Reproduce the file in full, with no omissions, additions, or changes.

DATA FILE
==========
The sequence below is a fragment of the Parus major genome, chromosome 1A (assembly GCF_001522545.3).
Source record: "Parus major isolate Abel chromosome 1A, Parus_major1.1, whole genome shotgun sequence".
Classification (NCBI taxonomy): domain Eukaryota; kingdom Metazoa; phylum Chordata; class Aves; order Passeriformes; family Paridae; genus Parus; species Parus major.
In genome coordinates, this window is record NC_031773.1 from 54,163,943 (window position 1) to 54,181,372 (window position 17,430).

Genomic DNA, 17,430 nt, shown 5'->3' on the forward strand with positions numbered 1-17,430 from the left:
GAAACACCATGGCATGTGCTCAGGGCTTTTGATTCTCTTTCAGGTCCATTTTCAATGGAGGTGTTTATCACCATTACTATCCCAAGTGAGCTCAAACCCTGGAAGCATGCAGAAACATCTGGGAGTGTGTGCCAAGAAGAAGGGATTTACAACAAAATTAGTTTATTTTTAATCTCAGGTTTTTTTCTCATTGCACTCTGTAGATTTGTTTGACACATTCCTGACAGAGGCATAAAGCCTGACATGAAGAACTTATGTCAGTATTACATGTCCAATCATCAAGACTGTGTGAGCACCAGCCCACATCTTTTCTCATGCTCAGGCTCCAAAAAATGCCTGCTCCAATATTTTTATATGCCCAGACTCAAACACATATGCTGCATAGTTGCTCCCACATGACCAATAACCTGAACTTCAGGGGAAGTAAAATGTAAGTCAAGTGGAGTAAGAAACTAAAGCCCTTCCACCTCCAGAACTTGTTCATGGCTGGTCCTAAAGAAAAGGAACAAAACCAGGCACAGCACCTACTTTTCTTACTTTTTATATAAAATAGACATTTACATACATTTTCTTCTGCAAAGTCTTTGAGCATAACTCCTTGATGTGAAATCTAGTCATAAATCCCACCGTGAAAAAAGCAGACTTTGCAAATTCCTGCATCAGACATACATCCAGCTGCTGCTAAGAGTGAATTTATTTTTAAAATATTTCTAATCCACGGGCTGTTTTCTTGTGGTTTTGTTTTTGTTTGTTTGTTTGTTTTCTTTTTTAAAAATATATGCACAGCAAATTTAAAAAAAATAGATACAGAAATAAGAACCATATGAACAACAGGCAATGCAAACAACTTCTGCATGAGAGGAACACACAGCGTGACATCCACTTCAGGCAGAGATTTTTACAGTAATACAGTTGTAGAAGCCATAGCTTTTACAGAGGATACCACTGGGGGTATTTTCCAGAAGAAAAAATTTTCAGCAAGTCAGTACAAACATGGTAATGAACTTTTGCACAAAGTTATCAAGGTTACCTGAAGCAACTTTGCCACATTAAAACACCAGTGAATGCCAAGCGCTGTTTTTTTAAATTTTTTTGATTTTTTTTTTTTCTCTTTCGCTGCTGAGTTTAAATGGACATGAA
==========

The sequence below is a fragment of the Parus major genome, chromosome 1A (assembly GCF_001522545.3).
Source record: "Parus major isolate Abel chromosome 1A, Parus_major1.1, whole genome shotgun sequence".
Classification (NCBI taxonomy): domain Eukaryota; kingdom Metazoa; phylum Chordata; class Aves; order Passeriformes; family Paridae; genus Parus; species Parus major.
In genome coordinates, this window is record NC_031773.1 from 54,163,943 (window position 1) to 54,181,372 (window position 17,430).

Genomic DNA, 17,430 nt, shown 5'->3' on the forward strand with positions numbered 1-17,430 from the left:
GAAACACCATGGCATGTGCTCAGGGCTTTTGATTCTCTTTCAGGTCCATTTTCAATGGAGGTGTTTATCACCATTACTATCCCAAGTGAGCTCAAACCCTGGAAGCATGCAGAAACATCTGGGAGTGTGTGCCAAGAAGAAGGGATTTACAACAAAATTAGTTTATTTTTAATCTCAGGTTTTTTTCTCATTGCACTCTGTAGATTTGTTTGACACATTCCTGACAGAGGCATAAAGCCTGACATGAAGAACTTATGTCAGTATTACATGTCCAATCATCAAGACTGTGTGAGCACCAGCCCACATCTTTTCTCATGCTCAGGCTCCAAAAAATGCCTGCTCCAATATTTTTATATGCCCAGACTCAAACACATATGCTGCATAGTTGCTCCCACATGACCAATAACCTGAACTTCAGGGGAAGTAAAATGTAAGTCAAGTGGAGTAAGAAACTAAAGCCCTTCCACCTCCAGAACTTGTTCATGGCTGGTCCTAAAGAAAAGGAACAAAACCAGGCACAGCACCTACTTTTCTTACTTTTTATATAAAATAGACATTTACATACATTTTCTTCTGCAAAGTCTTTGAGCATAACTCCTTGATGTGAAATCTAGTCATAAATCCCACCGTGAAAAAAGCAGACTTTGCAAATTCCTGCATCAGACATACATCCAGCTGCTGCTAAGAGTGAATTTATTTTTAAAATATTTCTAATCCACGGGCTGTTTTCTTGTGGTTTTGTTTTTGTTTGTTTGTTTGTTTTCTTTTTTAAAAATATATGCACAGCAAATTTAAAAAAAATAGATACAGAAATAAGAACCATATGAACAACAGGCAATGCAAACAACTTCTGCATGAGAGGAACACACAGCGTGACATCCACTTCAGGCAGAGATTTTTACAGTAATACAGTTGTAGAAGCCATAGCTTTTACAGAGGATACCACTGGGGGTATTTTCCAGAAGAAAAAATTTTCAGCAAGTCAGTACAAACATGGTAATGAACTTTTGCACAAAGTTATCAAGGTTACCTGAAGCAACTTTGCCACATTAAAACACCAGTGAATGCCAAGCGCTGTTTTTTTAAATTTTTTTGATTTTTTTTTTTTCTCTTTCGCTGCTGAGTTTAAATGGACATGAA